You’ll be in the market later, with exactly Kes 105 in your pocket. A debate will be raging in your head. Beans to eat with rice at home or githeri to fry and eat with avocado. Githeri leaves you with an extra fifty to buy sugar to feed the morning coffee addiction, beans with gas and two cups less of rice. As you fry the githeri, no tomatoes, just half an onion, a bunch of tired-looking coriander leaves and the least amount of cooking oil you can, you feel like crying again. Why you? Of all the people in your primary class, you’d probably be the only one to walk to an impromptu reunion, the only one without a child, but living like he has ten..but you decide you won’t cry anymore. There are people who have it worse, people who would be glad to be jobless but with your health, your teeth, your functioning heart, your sane faculties, your body that cleans itself without an expensive Phillips medical equipment humming and making beeping sounds.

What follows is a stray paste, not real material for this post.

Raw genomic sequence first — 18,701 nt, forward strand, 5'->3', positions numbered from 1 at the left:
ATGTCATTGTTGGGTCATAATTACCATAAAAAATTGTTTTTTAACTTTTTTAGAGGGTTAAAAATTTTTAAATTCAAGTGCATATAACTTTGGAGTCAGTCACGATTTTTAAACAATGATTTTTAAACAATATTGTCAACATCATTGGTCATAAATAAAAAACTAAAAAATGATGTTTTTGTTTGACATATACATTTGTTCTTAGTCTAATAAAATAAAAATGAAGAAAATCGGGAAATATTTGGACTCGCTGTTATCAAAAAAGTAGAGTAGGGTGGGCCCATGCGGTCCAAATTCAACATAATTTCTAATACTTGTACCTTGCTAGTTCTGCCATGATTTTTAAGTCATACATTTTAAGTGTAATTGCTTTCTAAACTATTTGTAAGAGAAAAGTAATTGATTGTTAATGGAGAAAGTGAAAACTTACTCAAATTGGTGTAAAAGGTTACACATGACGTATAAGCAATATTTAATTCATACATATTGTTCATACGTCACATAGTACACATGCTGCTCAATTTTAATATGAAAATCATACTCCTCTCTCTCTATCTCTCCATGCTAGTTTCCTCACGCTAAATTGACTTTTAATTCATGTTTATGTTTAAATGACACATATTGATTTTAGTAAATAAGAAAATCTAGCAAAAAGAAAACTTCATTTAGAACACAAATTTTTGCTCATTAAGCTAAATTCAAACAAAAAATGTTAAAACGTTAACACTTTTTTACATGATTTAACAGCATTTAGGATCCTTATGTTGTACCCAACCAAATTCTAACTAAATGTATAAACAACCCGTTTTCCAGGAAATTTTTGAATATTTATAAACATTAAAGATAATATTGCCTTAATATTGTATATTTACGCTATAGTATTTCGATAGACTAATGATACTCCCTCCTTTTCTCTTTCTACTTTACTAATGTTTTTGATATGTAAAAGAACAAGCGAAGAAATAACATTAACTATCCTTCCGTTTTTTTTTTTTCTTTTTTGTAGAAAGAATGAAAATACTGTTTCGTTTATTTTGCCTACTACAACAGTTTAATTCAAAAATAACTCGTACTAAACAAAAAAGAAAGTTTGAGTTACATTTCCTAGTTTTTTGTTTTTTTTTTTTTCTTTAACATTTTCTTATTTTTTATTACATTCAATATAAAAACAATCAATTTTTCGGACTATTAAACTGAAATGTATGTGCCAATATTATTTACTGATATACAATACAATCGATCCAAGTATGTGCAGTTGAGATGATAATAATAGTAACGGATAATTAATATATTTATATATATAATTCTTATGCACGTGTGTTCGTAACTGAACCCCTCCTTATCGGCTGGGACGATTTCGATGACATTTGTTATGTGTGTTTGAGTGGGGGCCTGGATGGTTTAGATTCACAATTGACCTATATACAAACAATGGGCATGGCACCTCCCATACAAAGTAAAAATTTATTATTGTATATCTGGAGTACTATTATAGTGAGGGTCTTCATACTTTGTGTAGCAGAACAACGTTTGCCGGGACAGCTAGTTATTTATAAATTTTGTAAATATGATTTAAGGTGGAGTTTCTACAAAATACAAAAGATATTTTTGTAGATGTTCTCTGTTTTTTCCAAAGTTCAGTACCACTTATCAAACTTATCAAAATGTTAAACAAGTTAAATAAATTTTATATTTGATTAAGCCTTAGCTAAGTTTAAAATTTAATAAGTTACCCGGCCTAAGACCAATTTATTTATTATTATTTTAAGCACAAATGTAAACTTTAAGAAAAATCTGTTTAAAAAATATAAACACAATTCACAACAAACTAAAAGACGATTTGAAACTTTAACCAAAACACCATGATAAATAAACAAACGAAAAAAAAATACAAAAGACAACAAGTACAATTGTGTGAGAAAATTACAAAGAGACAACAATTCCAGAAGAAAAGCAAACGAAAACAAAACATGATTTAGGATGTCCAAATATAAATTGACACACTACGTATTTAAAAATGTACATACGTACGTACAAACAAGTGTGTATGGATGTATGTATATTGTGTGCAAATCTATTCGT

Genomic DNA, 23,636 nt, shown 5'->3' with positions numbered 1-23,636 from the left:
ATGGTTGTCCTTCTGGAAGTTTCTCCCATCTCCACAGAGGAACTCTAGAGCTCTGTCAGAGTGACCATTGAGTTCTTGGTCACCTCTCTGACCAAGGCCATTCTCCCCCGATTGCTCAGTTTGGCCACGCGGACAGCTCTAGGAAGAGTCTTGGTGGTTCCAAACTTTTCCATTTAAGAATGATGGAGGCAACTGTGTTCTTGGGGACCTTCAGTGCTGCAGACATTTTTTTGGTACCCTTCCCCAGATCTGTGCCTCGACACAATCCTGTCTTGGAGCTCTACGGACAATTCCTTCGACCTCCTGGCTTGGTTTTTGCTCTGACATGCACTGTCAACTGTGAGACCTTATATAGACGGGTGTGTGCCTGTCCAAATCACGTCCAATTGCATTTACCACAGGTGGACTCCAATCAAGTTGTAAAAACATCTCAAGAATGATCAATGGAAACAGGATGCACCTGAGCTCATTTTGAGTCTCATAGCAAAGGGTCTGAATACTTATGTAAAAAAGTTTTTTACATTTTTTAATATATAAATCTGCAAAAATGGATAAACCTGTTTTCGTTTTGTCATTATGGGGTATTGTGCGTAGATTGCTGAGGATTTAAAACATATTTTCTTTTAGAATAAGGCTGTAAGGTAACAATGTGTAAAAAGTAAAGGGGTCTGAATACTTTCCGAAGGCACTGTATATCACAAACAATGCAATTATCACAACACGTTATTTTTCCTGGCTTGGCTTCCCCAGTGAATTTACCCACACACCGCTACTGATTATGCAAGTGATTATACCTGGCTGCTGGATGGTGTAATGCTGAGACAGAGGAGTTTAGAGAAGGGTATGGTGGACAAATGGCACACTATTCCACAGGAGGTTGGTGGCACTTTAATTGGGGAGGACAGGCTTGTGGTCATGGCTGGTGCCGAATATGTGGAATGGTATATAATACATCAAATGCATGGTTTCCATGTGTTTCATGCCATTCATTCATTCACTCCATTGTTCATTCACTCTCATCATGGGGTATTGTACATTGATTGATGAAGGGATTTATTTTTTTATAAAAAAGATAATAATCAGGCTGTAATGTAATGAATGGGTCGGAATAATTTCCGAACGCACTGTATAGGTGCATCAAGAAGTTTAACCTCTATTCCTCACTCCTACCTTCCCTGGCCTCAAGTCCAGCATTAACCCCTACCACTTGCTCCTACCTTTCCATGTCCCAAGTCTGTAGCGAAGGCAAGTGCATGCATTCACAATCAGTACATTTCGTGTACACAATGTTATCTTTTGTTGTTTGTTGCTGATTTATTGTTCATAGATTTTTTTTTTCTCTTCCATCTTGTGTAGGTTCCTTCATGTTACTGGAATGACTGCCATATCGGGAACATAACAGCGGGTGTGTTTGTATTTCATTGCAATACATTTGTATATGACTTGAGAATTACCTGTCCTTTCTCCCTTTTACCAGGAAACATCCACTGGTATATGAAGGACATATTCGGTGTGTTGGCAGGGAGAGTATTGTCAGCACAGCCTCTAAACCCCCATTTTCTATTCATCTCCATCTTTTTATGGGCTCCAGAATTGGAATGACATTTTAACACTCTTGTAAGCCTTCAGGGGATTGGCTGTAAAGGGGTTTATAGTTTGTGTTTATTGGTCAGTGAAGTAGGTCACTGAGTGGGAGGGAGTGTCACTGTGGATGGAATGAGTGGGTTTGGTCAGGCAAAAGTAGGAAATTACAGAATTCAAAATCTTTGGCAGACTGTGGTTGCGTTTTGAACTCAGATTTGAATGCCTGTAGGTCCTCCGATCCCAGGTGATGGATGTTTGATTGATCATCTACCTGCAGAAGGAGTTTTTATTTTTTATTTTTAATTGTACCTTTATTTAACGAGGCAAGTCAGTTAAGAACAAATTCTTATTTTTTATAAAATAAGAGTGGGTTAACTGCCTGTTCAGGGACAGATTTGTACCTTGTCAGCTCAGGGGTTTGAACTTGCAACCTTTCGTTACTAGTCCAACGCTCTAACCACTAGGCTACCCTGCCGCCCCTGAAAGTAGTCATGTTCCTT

You get a fresh tea bag. You play gospel. You let the flames on the gas cooker lick the top of the sauce pan. You get Supa Loaf, the sweet one in a purple wrapper. You get the peanut butter out. You set a whole avocado to yourself.  You use the tea bag for the first, and hopefully, last time.




I like a song called ‘Guwop’ by Young Thug featuring Quavo and Offset from Migos and Young Scooter. It’s nothing you will listen to if you like content and take-home messages from your music, just a bunch of 20-something year olds flowing over a beat that to be honest, is really, really good. It’s largely a homage to Gucci Mane, the Atlanta rapper who only recently left his troubled past behind, a figure that is synonymous with the explosion of trap music as a means of artistic expression for America’s most tough and deprived ghettos.